Freadom Festival: Portland’s First Annual Black Book Festival

Presented by Freadom Festival
Noon to 6 p.m. Saturday, June 18
Peninsula Park
700 N. Rosa Parks Way, Portland
Free

Prose Before Bros founder Nanea Woods created Freadom Festival to connect literature and community. Coinciding with the weekend of Juneteenth, a celebration of slavery emancipation in the United States, the festival will host talks by authors Kesha Ajose Fisher and Kim Johnson, a kids’ story time, and a community book swap, as well as music and several Black-owned food carts.


Week 4: June 22-30

Ada Calhoun: Also A Poet: Frank O’Hara, My Father, and Me

Presented by Powell’s Books
7 p.m. Thursday, June 23
Powell’s City of Books
1005 W Burnside St., Portland
Free

Ada Calhoun, daughter of renowned art critic Peter Schjeldahl, discovers her father’s unfinished biography of poet Frank O’Hara, and decides she must complete the task. The project, which she thought would be simple and carefree, takes her on a wild ride that results in a “kaleidoscopic memoir that weaves compelling literary history with a moving, honest, and tender story of a complicated father-daughter bond.” Calhoun will read from Also A Poet: Frank O’Hara, My Father, and Me at Powell’s City of Books.

Forest Bathing & Writing: Mount Tabor Park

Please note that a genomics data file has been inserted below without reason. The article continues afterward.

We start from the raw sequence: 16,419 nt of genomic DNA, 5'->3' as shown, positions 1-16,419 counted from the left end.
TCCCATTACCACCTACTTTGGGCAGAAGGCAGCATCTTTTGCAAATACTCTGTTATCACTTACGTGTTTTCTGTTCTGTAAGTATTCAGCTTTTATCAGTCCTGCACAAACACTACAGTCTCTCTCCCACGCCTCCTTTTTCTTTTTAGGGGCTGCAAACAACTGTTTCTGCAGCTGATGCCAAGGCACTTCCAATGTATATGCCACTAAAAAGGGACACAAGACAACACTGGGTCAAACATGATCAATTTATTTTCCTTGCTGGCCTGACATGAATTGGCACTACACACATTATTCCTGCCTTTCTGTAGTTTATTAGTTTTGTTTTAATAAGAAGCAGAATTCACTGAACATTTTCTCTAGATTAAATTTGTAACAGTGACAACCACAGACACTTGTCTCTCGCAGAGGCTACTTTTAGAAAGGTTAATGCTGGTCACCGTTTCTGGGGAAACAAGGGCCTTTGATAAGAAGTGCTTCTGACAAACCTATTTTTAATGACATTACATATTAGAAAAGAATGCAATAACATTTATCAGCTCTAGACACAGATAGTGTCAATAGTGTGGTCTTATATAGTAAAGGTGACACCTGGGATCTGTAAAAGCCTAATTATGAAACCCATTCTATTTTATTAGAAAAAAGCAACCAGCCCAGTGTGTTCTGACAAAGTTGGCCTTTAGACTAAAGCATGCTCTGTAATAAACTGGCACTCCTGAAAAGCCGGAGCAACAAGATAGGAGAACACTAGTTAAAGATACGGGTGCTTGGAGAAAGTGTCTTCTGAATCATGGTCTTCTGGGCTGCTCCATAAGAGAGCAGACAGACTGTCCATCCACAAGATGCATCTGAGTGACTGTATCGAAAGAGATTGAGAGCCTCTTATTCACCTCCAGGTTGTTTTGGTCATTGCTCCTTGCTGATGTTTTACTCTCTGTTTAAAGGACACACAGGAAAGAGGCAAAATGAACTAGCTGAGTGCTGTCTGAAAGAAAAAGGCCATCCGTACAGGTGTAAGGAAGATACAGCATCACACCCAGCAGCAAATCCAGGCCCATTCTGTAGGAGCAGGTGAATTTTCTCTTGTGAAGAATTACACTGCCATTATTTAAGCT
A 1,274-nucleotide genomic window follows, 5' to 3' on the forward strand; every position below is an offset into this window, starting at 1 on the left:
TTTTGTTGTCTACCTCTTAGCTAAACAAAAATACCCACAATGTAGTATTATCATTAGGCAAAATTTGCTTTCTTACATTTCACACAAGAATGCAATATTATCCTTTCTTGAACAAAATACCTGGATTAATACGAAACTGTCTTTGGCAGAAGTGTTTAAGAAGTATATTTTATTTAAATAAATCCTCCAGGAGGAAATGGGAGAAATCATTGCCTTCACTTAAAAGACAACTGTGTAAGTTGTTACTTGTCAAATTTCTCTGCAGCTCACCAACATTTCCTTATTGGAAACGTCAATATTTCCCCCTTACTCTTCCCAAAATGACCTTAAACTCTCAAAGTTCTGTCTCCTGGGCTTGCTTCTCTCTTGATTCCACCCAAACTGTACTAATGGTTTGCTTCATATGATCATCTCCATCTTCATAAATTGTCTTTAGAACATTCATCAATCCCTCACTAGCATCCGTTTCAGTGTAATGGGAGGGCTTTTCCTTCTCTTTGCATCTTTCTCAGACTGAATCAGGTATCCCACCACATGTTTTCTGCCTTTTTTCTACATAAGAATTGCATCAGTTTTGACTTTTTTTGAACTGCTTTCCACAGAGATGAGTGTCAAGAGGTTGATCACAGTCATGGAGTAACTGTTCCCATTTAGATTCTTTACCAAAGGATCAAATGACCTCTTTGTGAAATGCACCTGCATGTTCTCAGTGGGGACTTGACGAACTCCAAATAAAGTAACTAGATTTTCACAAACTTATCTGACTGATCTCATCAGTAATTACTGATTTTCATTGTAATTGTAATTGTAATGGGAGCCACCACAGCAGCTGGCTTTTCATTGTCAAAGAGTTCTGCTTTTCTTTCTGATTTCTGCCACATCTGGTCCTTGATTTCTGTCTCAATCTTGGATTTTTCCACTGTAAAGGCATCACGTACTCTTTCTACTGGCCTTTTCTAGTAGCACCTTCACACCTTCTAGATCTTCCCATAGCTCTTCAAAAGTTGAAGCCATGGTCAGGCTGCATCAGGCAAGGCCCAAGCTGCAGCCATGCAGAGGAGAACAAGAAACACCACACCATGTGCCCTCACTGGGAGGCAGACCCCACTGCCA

Presented by Literary Arts
5:30 to 8:30 p.m. Tuesday, June 28
Mount Tabor Park
Southeast 60th Avenue and Salmon Street, Portland
$75, access rates available

Join poet Jennifer Perrine — author of Again, The Body Is No Machine, In the Human Zoo, and No Confession, No Mass — for an outdoor workshop in which nature will help inspire writing. Practicing shinrin-yoku or “forest bathing,” participants will explore their senses and cultivate a connection to the natural world to develop prompts that enhance a sense of openness and wonder in their written work. No experience is necessary to participate.

Amy Leona Havin is a writer, choreographer, and filmmaker based in Portland, Oregon. She holds a Bachelor of Fine Arts from Cornish College of the Arts in Seattle, Washington, and is the Artistic Director of Portland-based multi-media dance company The Holding Project. Her works can be read in Humana Obscura, San Diego Poetry Annual, The Dust Magazine, The Chronicle, Mountain Bluebird Magazine, and others, and she has been shortlisted for the Bridport International Writing Competition Prize in Poetry. Havin’s artistic process is rooted in classical and somatic movement practices, non-fiction writing, and honoring the landscape of the natural world.